Street hockey players go for world record

The Save-On-Foods Longest Street Hockey Game faces off this Friday (June 29) at the Nanaimo Curling Centre on Wall Street.

Whether or not it ends up as a world record, an upcoming street hockey game is bound to be Nanaimo’s highest-scoring game ever.

The Save-On-Foods Longest Street Hockey Game faces off this Friday (June 29) at the Nanaimo Curling Centre on Wall Street.

To earn a place in the book of Guinness World Records, 40 street hockey players are going to need to go non-stop for 105 hours, 17 minutes.

“We’ve been holding practices for about a month and a half, but the big training is going to be mentally,” said Tali Campbell, event organizer.

The two teams – one representing University Village mall and the other representing CUPE B.C. – will face off at 3 a.m. early Friday morning. And then there are no more faceoffs.

“There is no stoppage once a goal’s scored. Seven seconds and the ball’s back in play and you continue,” Campbell said. “Guinness is very strict in their rules. I’d say about 50 pages of rules and there is no leeway.”

It will be a challenge to meet the criteria, especially at the end of a long shift. Campbell said the plan is for the teams to play two-hour shifts during the daytime and four-hour shifts at night.

“It has to be a fast-paced game. It can’t be just people walking, passing the ball,” he said.

Players are also required to stay on-site the whole time, so they will have to eat and sleep at the curling centre.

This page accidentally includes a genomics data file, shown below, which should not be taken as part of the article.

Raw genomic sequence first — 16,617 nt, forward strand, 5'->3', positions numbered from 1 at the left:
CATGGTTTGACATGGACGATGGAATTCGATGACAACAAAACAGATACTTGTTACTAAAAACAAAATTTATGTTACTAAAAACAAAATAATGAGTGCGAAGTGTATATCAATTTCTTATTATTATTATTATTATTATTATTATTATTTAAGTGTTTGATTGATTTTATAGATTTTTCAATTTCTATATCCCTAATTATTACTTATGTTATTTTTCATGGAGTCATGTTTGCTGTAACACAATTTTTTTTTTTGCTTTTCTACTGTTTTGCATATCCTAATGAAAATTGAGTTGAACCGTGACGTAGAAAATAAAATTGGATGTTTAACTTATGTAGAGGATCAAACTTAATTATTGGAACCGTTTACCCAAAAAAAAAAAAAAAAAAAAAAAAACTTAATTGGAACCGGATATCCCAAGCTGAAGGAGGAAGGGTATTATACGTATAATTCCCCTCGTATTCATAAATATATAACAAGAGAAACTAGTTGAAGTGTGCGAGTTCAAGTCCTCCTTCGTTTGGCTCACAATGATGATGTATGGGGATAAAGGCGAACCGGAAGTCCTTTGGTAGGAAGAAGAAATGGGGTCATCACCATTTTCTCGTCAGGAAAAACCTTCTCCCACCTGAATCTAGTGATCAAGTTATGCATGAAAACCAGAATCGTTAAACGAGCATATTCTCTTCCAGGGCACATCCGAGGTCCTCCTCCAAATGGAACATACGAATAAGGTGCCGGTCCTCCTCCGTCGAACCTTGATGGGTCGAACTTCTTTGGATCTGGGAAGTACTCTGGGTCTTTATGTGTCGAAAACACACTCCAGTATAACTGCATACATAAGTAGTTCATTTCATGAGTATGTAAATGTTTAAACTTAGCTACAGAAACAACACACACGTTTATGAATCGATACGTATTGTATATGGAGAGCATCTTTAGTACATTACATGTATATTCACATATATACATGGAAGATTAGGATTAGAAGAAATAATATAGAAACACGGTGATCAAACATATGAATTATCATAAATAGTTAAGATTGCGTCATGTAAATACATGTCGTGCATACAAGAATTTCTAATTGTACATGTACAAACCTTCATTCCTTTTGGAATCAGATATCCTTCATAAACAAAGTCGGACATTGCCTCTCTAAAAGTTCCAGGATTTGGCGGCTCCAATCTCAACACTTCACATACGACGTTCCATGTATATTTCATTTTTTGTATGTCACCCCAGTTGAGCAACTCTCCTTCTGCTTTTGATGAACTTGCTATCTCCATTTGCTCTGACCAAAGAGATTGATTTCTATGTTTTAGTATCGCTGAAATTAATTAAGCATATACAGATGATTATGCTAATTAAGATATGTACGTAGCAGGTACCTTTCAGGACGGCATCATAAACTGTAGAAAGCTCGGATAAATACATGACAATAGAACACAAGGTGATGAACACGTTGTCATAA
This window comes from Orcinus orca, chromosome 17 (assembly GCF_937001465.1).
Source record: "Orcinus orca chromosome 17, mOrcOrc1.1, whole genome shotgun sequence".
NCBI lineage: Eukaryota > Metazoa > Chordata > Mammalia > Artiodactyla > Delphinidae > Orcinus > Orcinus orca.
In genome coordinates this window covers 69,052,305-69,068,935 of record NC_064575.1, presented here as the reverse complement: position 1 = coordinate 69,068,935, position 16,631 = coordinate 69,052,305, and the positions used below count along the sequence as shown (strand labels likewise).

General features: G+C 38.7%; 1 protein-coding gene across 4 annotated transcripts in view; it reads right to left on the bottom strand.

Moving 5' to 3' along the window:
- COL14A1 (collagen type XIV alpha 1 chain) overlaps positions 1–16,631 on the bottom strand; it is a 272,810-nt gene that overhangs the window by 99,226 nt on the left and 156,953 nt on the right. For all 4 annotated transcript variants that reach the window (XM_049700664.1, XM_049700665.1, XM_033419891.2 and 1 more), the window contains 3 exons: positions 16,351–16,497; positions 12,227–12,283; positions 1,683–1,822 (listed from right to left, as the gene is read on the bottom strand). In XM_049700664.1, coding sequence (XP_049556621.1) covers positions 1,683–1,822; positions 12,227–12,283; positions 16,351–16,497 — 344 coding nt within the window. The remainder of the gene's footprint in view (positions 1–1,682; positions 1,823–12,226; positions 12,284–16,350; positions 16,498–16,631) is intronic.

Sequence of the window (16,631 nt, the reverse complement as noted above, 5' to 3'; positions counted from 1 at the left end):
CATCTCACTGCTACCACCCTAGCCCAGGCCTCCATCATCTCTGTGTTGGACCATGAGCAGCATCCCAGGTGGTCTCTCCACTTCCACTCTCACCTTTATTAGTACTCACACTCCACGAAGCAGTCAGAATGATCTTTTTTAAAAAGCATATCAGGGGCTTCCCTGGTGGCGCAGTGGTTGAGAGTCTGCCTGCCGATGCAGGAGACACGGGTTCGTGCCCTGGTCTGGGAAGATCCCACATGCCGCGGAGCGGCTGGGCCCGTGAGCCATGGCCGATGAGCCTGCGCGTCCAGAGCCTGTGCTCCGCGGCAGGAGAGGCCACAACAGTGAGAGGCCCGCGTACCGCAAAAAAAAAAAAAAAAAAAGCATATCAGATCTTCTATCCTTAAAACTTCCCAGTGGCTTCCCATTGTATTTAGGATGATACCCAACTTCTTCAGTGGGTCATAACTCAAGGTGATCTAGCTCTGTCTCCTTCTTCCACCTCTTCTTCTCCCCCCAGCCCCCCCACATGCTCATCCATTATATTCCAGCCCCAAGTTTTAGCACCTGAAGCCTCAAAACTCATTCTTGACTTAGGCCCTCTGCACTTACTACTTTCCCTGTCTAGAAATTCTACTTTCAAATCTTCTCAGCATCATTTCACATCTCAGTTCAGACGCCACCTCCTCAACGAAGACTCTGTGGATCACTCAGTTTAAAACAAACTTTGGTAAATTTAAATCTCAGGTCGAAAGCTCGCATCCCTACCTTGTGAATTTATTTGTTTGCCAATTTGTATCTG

Guinness won’t have representatives on hand; Campbell will have to collect witnesss statements, security camera footage and newspaper articles to prove the record is legitimate.

Anyone is welcome to watch, but there won’t be bleachers set up so people should bring lawn chairs or a blanket. Spectators are encouraged to make a charitable donation, as Campbell’s Youth Sticking Together organization hopes to raise funds for Big Brothers Big Sisters of Central Vancouver Island, Crimson Coast Dance Society and the Nanaimo Ball Hockey League.

As for the world record, said Campbell, it’s important to the players.

“It’s huge for them, it’s going to be huge for our community and it’s going to be a sigh of relief once that’s all done,” he said.

He thinks the record attempt is realistic; in fact the event’s start time was set for 3 a.m. so that the record could theoretically be broken in “prime news time” at about 5:15 p.m. on Tuesday (July 3).

“I’ve been called crazy, but anything is possible as long as you set your mind to it,” he said.